Log in Subscribe

Contested races bring more voters

By ZOË HAGGARD - zhaggard@t-g.com
Posted 5/14/22

Out of the nearly 28,000 registered voters in Bedford County, 5,002—a total of 18 percent—showed up for the May 3 primary election this year.

Of those 5,002 voters, 2,747 voted during …

This item is available in full to subscribers.

Please log in to continue

Log in

Contested races bring more voters

Posted

Out of the nearly 28,000 registered voters in Bedford County, 5,002—a total of 18 percent—showed up for the May 3 primary election this year.

Of those 5,002 voters, 2,747 voted during early voting, 60 through absentee ballots, and 2,195 on the day of the election. Though that may sound low, Administrator of Elections Summer Leverette said this is an uptick from the 2018 election cycle.

“It was a little over 2,700 that voted four years ago,” she said.

Why was it more this year?

According to Leverette, the County mayoral and sheriff races drew more people out to vote.

“When you have contested elections in those kind of higher races like that, it brings out the turnout,” she said.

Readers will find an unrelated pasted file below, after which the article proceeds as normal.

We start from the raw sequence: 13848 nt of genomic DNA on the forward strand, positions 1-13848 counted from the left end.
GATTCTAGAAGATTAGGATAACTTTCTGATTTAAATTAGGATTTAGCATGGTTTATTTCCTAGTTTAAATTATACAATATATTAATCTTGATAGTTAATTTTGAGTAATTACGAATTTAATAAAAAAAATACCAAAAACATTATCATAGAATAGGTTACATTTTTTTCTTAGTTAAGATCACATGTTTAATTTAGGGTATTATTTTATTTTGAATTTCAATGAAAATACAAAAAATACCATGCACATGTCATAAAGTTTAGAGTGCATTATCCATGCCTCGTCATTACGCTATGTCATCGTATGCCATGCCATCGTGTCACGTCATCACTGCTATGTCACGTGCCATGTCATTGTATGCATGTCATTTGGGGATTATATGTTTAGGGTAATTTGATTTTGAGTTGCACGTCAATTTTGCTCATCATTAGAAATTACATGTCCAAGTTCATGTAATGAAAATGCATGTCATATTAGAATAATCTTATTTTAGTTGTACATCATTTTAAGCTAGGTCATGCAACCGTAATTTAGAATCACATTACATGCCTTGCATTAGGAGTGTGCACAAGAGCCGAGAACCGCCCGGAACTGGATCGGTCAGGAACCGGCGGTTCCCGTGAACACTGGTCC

Leverette has been with the election office for 22 years, and of those 22 years, she has not seen a major increase in voter turnout for County elections.

But for presidential elections, there has been an increase. For example, the November 2020 election had over 20,000 show up and vote.

The voter demographic of these kinds of elections is older. But “the November presidential election is different. Everyone comes out for that one.”

Leverette explained that the local election office’s process is the same no matter what the turnout is. “We’re always prepared for the 27,000 voters,” she said.

Leverette said she does expect to see more people come out for the general elections later this year.

“What happens is people don’t understand what a primary election is, so they tend not to vote in the primaries, thinking ‘I’ll just vote in the general election.’ So, the primaries tend to be lower turnout in general.”

“Now, the oldest election is the state-federal primary and the county general. So that will have the state offices there as well as the federal. So that turnout will be better,” Leverette explained.

There’s only a limited number of things the election can do to encourage more voters to come out. Other surrounding counties, according to Leverette, have about the same or similar turnout, especially in the county races.

But “the candidates themselves could get out and promote voting . . . . That really helps voter turnout and that’s what happened here in this election,” Leverette said.

Comments

No comments on this item Please log in to comment by clicking here